Can I start by saying that I really like CEG as a developer. I’m sure they make a pretty penny for their investors, but they also take local communities seriously and really try to engage – which often isn’t easy for corporates.
I don’t know a lot about their development at Kirkstall Forge, but I like their approach to training and apprenticeships – Forging Futures. I like the fact that they responded positively to Leeds Citizens new campaign, South Bank for South Leeds.
I don’t have any problem with their plans for their ‘mixed use developments’ (flats, offices and shops) on a group of sites around Water Lane and Globe Road in Holbeck. I’m impressed that they were prepared to take on the money pit that is the iconic Temple Works. And I don’t mind that they are badging the area as ‘Temple’, but …
I do think they’ve slipped up with ‘LS1.1’.
I can see how great it sounded in the marketing focus group meeting. It’s not in LS1, but it’s like a souped up, funkier, more high techversion of LS1. It echoes Internet 2.0, it’s a development, it’s does so much more. I’m sure it will go down very well with the people who CEG are selling and leasing to, but not so much with existing community.
I know that the term ‘South Bank’ makes many of our readers’ hackles rise, but I actually think it’s a useful name. It’s certainly a lot shorter than saying “those parts of Holbeck and Hunslet, close to the river that were characterised by heavy industry that’s now gone.” And given that there are a large number of developments in the area all being built in a relatively short period of time and the area needed a detailed planning framework, ‘South Bank’ is fine by me.
But that doesn’t mean that The Tetley art gallery or Ruth Gorse Academy are no longer in Hunslet, nor that the Temple development isn’t in Holbeck.
Most of the projects I put my efforts into, whether that’s South Leeds Life or Beeston Festival are at least in part about boosting community pride. I’m proud to live in Beeston and I’m proud to live in LS11.
I’ve also spent quite a lot of time debunking the urban myth that the LS1 postcode will be extended south because ‘the posh folk’ won’t want to live or work in LS11 (or LS10). My understanding is that the Post Office think the LS1 postcode is too big (in terms of volume of mail) already and certainly wouldn’t countenance expanding it. Of course, Royal Mail’s been privatised since I started debating this, so who knows what money might buy?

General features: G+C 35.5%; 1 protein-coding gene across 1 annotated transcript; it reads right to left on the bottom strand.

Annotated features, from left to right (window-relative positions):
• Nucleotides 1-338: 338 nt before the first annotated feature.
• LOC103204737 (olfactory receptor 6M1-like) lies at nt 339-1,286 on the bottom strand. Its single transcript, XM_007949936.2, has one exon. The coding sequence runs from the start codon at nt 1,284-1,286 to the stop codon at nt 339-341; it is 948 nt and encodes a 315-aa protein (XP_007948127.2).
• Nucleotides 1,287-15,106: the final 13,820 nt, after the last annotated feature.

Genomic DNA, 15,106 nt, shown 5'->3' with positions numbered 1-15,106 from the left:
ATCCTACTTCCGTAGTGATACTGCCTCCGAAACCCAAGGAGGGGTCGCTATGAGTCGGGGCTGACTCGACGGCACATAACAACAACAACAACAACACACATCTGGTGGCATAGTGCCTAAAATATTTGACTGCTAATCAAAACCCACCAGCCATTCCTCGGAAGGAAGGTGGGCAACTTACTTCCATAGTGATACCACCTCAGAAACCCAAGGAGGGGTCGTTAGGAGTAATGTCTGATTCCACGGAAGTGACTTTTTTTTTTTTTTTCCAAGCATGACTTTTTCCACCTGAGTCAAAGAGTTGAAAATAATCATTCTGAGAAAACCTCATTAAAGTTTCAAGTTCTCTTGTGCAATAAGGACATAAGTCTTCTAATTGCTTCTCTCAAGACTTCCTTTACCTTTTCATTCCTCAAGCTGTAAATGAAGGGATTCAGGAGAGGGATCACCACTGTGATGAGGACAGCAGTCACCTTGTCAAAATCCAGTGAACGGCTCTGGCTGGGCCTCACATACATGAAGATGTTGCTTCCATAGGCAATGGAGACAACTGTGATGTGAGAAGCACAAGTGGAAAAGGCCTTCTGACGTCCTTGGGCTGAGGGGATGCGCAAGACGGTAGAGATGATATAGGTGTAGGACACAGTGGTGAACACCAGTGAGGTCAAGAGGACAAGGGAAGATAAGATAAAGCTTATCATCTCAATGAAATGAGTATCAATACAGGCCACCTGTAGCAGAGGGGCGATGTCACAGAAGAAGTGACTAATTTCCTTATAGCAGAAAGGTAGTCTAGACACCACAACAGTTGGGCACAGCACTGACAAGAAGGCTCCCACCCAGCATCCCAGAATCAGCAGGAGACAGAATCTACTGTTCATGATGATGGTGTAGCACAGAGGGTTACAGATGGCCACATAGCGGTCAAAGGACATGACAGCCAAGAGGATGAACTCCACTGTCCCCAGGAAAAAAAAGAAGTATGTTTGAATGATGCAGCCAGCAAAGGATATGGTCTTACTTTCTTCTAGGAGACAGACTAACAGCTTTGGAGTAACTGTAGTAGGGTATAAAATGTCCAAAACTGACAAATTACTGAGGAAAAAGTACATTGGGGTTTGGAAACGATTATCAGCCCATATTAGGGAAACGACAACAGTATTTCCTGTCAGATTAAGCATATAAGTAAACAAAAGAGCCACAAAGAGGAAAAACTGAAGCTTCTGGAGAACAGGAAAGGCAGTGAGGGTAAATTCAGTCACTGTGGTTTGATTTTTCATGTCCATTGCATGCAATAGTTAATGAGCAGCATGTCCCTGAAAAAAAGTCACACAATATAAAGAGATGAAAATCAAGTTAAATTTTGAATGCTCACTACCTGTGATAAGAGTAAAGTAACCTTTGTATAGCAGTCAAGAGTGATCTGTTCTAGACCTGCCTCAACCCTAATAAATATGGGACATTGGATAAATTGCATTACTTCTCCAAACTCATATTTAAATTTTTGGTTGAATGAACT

However another strand to my argument was that big companies like Asda, Eversheds and Ernst & Young had no problem with an LS11 postcode. And that still stands.
A lot of South Leeds is physically cut off by the motorway, railway lines and the remaining derelict sites. I believe CEG when they say they want to connect Temple with the existing communities, so don’t put up a psychological barrier by badging the area as not really in LS11.
Come on CEG, drop that dot, that full stop, and show some pride that you’re making homes and offices and public spaces in LS11.
One Reply to “South of the River – The LS1.1 Postcode Blues”
As far as the postcode is concerned why would the developers allow the poor folk of Holbeck to benefit from the average house price rise of LS11. The area is slowly being gentrified to the benefit of the developers, pushing out the local people indirectly by the location of the managed approach. What will happen to the prostitutes, the kerb crawlers and drug dealing? By slowly allowing the area to be downtrodden, forcing people to sell cheap and move away. This is playing right into the hands of the developers and the council.
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